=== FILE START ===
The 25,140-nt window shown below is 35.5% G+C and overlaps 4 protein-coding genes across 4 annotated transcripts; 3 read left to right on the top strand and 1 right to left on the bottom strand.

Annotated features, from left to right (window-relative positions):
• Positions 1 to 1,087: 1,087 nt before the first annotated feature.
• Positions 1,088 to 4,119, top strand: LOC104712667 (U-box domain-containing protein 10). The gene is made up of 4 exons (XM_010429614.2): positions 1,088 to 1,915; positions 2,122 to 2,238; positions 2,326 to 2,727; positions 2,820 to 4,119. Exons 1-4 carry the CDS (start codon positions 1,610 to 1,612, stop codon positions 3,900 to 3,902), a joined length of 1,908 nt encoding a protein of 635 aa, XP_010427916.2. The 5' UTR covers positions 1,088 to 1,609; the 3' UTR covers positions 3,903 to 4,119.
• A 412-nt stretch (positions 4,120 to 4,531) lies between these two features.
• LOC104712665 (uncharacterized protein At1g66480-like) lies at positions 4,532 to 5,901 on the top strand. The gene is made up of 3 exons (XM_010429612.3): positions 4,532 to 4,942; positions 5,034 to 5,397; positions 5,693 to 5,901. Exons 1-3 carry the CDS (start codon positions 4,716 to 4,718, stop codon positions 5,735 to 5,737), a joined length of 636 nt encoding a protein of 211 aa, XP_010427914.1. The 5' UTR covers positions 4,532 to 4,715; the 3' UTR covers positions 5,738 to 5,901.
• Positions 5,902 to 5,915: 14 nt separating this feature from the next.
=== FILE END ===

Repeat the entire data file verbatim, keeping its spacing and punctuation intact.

The 25,140-nt window shown below is 35.5% G+C and overlaps 4 protein-coding genes across 4 annotated transcripts; 3 read left to right on the top strand and 1 right to left on the bottom strand.

Annotated features, from left to right (window-relative positions):
• Positions 1 to 1,087: 1,087 nt before the first annotated feature.
• Positions 1,088 to 4,119, top strand: LOC104712667 (U-box domain-containing protein 10). The gene is made up of 4 exons (XM_010429614.2): positions 1,088 to 1,915; positions 2,122 to 2,238; positions 2,326 to 2,727; positions 2,820 to 4,119. Exons 1-4 carry the CDS (start codon positions 1,610 to 1,612, stop codon positions 3,900 to 3,902), a joined length of 1,908 nt encoding a protein of 635 aa, XP_010427916.2. The 5' UTR covers positions 1,088 to 1,609; the 3' UTR covers positions 3,903 to 4,119.
• A 412-nt stretch (positions 4,120 to 4,531) lies between these two features.
• LOC104712665 (uncharacterized protein At1g66480-like) lies at positions 4,532 to 5,901 on the top strand. The gene is made up of 3 exons (XM_010429612.3): positions 4,532 to 4,942; positions 5,034 to 5,397; positions 5,693 to 5,901. Exons 1-3 carry the CDS (start codon positions 4,716 to 4,718, stop codon positions 5,735 to 5,737), a joined length of 636 nt encoding a protein of 211 aa, XP_010427914.1. The 5' UTR covers positions 4,532 to 4,715; the 3' UTR covers positions 5,738 to 5,901.
• Positions 5,902 to 5,915: 14 nt separating this feature from the next.